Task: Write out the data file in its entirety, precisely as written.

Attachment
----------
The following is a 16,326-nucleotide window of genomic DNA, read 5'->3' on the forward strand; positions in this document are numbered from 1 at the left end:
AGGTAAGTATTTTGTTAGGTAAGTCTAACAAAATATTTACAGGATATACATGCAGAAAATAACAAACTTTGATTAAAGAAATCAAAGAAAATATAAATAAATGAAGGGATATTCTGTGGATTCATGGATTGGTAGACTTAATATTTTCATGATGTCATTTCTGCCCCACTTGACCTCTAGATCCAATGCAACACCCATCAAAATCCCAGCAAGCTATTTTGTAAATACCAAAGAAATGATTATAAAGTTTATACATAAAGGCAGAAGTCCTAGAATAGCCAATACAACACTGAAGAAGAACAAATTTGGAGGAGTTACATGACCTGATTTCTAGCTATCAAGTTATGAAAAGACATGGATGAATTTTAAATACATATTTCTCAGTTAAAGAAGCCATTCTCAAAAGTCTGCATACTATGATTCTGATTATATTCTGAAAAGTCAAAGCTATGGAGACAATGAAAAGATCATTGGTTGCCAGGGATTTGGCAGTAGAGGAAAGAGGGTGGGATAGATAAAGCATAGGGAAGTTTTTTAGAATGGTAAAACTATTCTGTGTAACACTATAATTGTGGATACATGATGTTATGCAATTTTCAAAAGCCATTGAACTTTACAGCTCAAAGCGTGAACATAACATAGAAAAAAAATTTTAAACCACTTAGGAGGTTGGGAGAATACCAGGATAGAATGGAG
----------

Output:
The following is a 16,326-nucleotide window of genomic DNA, read 5'->3' on the forward strand; positions in this document are numbered from 1 at the left end:
AGGTAAGTATTTTGTTAGGTAAGTCTAACAAAATATTTACAGGATATACATGCAGAAAATAACAAACTTTGATTAAAGAAATCAAAGAAAATATAAATAAATGAAGGGATATTCTGTGGATTCATGGATTGGTAGACTTAATATTTTCATGATGTCATTTCTGCCCCACTTGACCTCTAGATCCAATGCAACACCCATCAAAATCCCAGCAAGCTATTTTGTAAATACCAAAGAAATGATTATAAAGTTTATACATAAAGGCAGAAGTCCTAGAATAGCCAATACAACACTGAAGAAGAACAAATTTGGAGGAGTTACATGACCTGATTTCTAGCTATCAAGTTATGAAAAGACATGGATGAATTTTAAATACATATTTCTCAGTTAAAGAAGCCATTCTCAAAAGTCTGCATACTATGATTCTGATTATATTCTGAAAAGTCAAAGCTATGGAGACAATGAAAAGATCATTGGTTGCCAGGGATTTGGCAGTAGAGGAAAGAGGGTGGGATAGATAAAGCATAGGGAAGTTTTTTAGAATGGTAAAACTATTCTGTGTAACACTATAATTGTGGATACATGATGTTATGCAATTTTCAAAAGCCATTGAACTTTACAGCTCAAAGCGTGAACATAACATAGAAAAAAAATTTTAAACCACTTAGGAGGTTGGGAGAATACCAGGATAGAATGGAG